FBI sniffing around Sox stadium deal in Florida?

RedSoxComplex The Boston Red Sox have sealed a sweet deal with Lee County officials in Florida for a publicly funded spring training complex, including a mini-Fenway, that raised a few eyebrows in the southwest coastal region for its generosity. But the FBI may be signaling a hold sign after investigators requested scores of emails from county officials, including some that appear to be connected with the search for a site to build the $80 million state-of-the-art complex (see larger image below the jump).

According to reports, the FBI requested emails in March seeking electronic missives that included such terms as "Edison Farms,"  “University,” “Galvano,” “Waterman” and “Freeman,” all terms relating to potential sites for the Sox stadium, although "Waterman" likely refers to the site off Daniels Parkway in Fort Myers, owned by Watermen-Pinnacle, a development company in Miami.

None of the search terms included "Red" or "Sox" but the FBI requested county officials include emails containing the terms "Todd" and "Stephenson." Todd Stephenson is director of the Sox Florida operations and sits on a five-person county committee overseeing the search for an 80-acre development site. Stephenson initially told reporters he knew nothing about the emails or the FBI request and said they likely were referring to another Stephenson. He since has declined comment and referred questions to the Sox PR staff.

Susan Goodenow, the Red Sox director of communications, issued a statement saying the team learned of the FBI request Tuesday, but she would not say anymore.

"The request was directed to Lee County and, as such, we will not have any comment," the statement says.

The emails were sought from the accounts of officials such as Lee County Manager Don Stilwell, public works director Jim Lavender, transportation director Scott Gilbertson and public works operation manager Don DeBerry. It remains unclear exactly who or what the federal bureau is eyeing. In recent public meetings, several officials have expressed their support for developing an environmentally sensitive site in south Lee County known as Edison Farms.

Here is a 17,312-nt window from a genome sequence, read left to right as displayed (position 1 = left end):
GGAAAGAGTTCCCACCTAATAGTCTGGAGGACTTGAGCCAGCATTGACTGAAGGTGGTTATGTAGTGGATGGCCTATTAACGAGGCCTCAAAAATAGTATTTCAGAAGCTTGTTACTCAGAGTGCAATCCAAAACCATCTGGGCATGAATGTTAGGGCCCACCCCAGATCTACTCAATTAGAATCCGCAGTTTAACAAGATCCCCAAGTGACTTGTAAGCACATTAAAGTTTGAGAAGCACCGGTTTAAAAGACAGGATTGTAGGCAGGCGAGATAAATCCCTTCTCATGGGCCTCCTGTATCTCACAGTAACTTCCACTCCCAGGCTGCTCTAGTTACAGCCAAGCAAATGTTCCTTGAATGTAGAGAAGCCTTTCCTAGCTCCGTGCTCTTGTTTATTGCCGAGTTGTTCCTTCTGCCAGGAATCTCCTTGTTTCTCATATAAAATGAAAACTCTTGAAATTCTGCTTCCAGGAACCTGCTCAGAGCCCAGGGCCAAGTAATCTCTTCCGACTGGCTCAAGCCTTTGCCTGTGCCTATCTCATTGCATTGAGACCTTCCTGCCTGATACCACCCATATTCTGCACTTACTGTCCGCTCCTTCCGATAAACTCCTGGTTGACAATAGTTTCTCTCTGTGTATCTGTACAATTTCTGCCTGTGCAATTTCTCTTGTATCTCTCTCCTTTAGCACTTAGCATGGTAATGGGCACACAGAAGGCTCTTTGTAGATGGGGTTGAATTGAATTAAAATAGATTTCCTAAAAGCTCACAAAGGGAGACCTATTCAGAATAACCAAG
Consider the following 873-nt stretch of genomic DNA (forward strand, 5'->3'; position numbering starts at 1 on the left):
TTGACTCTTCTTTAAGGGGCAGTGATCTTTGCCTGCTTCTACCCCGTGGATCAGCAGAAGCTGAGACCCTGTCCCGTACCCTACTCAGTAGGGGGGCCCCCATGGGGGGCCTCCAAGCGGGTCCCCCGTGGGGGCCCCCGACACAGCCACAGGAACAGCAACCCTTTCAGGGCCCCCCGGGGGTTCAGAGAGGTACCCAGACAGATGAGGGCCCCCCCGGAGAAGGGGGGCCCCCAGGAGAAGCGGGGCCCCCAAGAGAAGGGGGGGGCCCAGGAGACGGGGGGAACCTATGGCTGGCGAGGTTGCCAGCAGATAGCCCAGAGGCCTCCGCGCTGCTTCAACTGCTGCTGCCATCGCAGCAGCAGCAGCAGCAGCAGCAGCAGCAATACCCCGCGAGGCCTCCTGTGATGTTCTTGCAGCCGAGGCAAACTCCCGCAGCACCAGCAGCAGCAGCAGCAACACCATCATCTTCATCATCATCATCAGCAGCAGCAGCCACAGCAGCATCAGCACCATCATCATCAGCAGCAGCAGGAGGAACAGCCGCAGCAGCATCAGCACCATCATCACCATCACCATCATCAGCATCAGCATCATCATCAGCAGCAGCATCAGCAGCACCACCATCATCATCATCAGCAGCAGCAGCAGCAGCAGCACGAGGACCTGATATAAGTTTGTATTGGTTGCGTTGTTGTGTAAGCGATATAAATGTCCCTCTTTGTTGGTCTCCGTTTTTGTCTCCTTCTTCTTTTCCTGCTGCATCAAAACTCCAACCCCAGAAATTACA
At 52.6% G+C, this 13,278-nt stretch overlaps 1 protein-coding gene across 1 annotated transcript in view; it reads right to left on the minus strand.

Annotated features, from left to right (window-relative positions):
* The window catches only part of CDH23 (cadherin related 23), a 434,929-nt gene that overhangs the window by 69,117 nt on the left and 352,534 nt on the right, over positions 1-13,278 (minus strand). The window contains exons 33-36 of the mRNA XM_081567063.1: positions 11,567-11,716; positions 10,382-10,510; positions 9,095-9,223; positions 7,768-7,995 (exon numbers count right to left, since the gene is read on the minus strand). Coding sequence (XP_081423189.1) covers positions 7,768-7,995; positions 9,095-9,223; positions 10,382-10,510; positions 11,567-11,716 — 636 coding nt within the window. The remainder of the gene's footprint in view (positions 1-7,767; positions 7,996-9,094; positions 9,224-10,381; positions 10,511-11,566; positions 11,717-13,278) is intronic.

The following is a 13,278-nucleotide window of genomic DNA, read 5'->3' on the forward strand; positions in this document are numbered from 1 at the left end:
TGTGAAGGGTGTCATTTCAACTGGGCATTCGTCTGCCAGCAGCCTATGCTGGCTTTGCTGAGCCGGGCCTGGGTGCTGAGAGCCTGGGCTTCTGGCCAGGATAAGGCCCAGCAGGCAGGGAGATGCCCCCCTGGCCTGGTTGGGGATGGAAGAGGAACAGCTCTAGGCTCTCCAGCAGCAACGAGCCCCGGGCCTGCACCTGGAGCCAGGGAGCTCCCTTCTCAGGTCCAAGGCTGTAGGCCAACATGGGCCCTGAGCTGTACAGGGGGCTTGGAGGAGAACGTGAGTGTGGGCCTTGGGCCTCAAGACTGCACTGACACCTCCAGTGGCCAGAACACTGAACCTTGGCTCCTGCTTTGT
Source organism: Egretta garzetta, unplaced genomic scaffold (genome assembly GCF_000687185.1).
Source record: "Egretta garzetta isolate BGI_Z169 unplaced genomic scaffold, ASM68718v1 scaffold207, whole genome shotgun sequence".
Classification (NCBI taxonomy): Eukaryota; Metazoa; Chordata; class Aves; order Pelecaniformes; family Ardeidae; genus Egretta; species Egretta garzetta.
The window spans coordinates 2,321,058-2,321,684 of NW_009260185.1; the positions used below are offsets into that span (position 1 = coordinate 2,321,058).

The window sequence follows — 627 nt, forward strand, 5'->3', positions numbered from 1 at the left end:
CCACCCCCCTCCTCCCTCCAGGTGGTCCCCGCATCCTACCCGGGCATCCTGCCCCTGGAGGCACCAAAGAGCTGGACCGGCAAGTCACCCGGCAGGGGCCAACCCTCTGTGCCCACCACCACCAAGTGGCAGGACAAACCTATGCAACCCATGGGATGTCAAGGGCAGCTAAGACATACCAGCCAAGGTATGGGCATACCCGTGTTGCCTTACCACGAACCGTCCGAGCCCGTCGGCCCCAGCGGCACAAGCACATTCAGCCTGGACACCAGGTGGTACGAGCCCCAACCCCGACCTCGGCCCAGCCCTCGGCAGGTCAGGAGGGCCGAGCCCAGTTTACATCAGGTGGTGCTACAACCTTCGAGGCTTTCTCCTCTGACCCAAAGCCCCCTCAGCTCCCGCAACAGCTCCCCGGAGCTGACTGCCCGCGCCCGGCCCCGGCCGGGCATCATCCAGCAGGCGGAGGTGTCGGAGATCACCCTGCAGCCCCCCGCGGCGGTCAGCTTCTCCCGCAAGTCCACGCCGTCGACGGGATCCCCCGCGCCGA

Edison_Square_rendering_t600

The site has been offered for free to trigger development in the surrounding area but building the complex would require major infrastructure construction including roads and walkways. Not only have the feds sought emails, one investigator sat in on a county commissioners meeting on March 17 taking notes as the board debated the final four sites.

Meet the Author

Jack Sullivan

Senior Investigative Reporter, CommonWealth

About Jack Sullivan

Jack Sullivan is a veteran of the Boston newspaper scene for nearly three decades. Prior to joining CommonWealth, he was editorial page editor of The Patriot Ledger in Quincy, a part of the GateHouse Media chain. Prior to that he was news editor at another GateHouse paper, The Enterprise of Brockton, and also was city edition editor at the Ledger. Jack was an investigative and enterprise reporter and executive city editor at the Boston Herald and a reporter at The Boston Globe.

He has reported stories such as the federal investigation into the Teamsters, the workings of the Yawkey Trust and sale of the Red Sox, organized crime, the church sex abuse scandal and the September 11 terrorist attacks. He has covered the State House, state and local politics, K-16 education, courts, crime, and general assignment.

Jack received the New England Press Association award for investigative reporting for a series on unused properties owned by the Catholic Archdiocese of Boston, and shared the association's award for business for his reporting on the sale of the Boston Red Sox. As the Ledger editorial page editor, he won second place in 2007 for editorial writing from the Inland Press Association, the nation's oldest national journalism association of nearly 900 newspapers as members.